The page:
Romantic films delight in scenes that show gifting pets as part of the relationship-building process. While these scenes play well on screen, the real-life equivalent might not play so well. While some research suggests people accept pets as gifts fairly well, it’s tricky, tricky ground.
The same goes for holiday films where small children scream in delight as floppy-eared puppies leap from gift boxes. Before you go out and adopt a pet for your spouse, significant other, or child, there are some things you should know.
Impulse Adoptions Often Go Poorly
Getting a pet for a significant other or child on impulse may well prove a burden they don’t want or can’t handle. As much as your significant other might adore dogs or cats, they might lack the mental or emotional bandwidth to care for a pet.
A new pet for a child should never come as an impulse decision, especially for someone else’s child. Kids might love their pets, but they rarely excel at feeding, walking, or brushing them.
An impulse pet purchase for a child generally means a lot of work for the parents. Your spouse might not thank you for springing all of that work on them.
On top of all of that, chemistry with a pet is a mysterious thing. It’s generally better if the family picks out the pet together.
Gift Supplies with the Pet
If you’re committed to giving a pet for Christmas, make supplies for that pet another holiday gift. Dogs and cats both need a lot of supplies. A few of the things a pet might need include:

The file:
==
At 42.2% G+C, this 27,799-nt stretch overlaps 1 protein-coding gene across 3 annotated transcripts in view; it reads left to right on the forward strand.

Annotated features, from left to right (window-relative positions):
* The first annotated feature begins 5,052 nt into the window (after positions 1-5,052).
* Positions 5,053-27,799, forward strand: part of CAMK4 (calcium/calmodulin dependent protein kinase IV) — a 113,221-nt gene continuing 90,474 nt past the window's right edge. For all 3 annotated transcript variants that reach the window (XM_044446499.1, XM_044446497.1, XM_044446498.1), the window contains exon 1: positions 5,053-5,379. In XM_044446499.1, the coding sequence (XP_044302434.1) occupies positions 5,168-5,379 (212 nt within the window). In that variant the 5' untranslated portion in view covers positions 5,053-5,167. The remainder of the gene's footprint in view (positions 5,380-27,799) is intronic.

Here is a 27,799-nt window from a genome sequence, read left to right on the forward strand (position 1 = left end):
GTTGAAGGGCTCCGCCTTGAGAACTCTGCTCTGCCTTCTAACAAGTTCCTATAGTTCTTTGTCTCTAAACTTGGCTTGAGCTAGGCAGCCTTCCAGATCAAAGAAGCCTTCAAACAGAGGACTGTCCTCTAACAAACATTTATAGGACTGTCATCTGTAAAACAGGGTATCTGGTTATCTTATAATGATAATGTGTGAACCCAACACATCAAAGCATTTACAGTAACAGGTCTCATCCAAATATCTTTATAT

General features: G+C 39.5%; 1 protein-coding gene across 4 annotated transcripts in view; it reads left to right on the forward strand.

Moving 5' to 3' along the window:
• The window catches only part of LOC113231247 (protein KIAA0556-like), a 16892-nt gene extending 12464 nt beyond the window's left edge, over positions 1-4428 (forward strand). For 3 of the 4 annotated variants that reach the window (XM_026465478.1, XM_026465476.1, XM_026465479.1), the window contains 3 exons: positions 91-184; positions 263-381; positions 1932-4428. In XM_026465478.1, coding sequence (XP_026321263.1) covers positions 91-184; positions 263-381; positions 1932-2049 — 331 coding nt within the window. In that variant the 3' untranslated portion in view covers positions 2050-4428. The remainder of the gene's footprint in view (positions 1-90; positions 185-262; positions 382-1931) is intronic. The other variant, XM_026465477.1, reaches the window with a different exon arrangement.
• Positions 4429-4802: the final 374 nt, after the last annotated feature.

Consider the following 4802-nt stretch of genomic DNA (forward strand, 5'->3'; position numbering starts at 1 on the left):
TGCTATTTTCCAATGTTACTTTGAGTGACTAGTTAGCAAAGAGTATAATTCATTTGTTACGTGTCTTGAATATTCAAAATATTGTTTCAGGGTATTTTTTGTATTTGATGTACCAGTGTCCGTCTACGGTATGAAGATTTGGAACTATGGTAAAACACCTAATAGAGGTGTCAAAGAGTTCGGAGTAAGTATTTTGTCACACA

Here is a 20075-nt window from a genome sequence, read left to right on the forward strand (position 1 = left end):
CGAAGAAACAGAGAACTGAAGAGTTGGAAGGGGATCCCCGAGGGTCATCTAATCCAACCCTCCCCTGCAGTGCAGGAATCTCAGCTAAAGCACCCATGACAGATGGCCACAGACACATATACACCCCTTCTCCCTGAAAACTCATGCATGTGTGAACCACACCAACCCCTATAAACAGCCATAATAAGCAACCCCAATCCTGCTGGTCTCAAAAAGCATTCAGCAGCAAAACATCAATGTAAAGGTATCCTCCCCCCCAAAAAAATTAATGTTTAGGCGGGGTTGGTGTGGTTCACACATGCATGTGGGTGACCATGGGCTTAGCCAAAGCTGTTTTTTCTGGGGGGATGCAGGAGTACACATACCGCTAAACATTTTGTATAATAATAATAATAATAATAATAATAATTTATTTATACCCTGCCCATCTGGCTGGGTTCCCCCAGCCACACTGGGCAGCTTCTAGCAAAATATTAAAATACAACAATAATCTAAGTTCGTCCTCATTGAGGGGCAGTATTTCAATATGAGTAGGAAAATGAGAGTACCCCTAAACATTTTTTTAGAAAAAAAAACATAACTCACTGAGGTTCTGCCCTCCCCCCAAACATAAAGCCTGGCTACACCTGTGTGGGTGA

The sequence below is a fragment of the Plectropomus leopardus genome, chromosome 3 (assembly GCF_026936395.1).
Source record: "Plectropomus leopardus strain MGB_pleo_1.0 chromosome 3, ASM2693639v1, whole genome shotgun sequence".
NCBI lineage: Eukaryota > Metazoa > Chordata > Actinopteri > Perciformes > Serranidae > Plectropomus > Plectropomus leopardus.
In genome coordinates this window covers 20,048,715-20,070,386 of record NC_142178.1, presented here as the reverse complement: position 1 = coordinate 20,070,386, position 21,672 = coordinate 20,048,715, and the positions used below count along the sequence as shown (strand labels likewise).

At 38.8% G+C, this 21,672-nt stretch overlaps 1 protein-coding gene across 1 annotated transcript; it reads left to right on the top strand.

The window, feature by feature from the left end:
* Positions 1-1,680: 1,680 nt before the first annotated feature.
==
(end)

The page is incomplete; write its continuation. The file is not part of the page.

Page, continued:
- Cat or dog collars
- Pet Bed
- Flea medication
- House training supplies
At the very least, make sure you bring food. Running out for anything on Christmas Day generally proves an exercise in frustration.
Consider the Living Situation
If you own your home with your significant other, bringing home an animal might come as a shock. It won’t, however, create problems with a lease. The same is not true for many apartment dwellers.
Before you gift any kind of pet to an apartment-dwelling significant other, make sure you’re solid on the pet policy for their building. Few things will prove more heartbreaking than taking an animal back to the shelter because a lease forbids cats and dogs. You should also weigh whether your significant other will want to pay the inevitable animal fees that most apartment leases require.
Adopt a Pet with Care
While you can give a pet as a gift, it shouldn’t come as a surprise. You should adopt the pet with full input from your family or significant other. That helps ensure that everyone likes the pet before you get it home.
You should also make sure the pet comes with essential supplies like food, collars, and leashes. It limits the stressful holiday errands and lets everyone just enjoy the new family member.
Looking for more pets tips? Check out the posts in the pet section.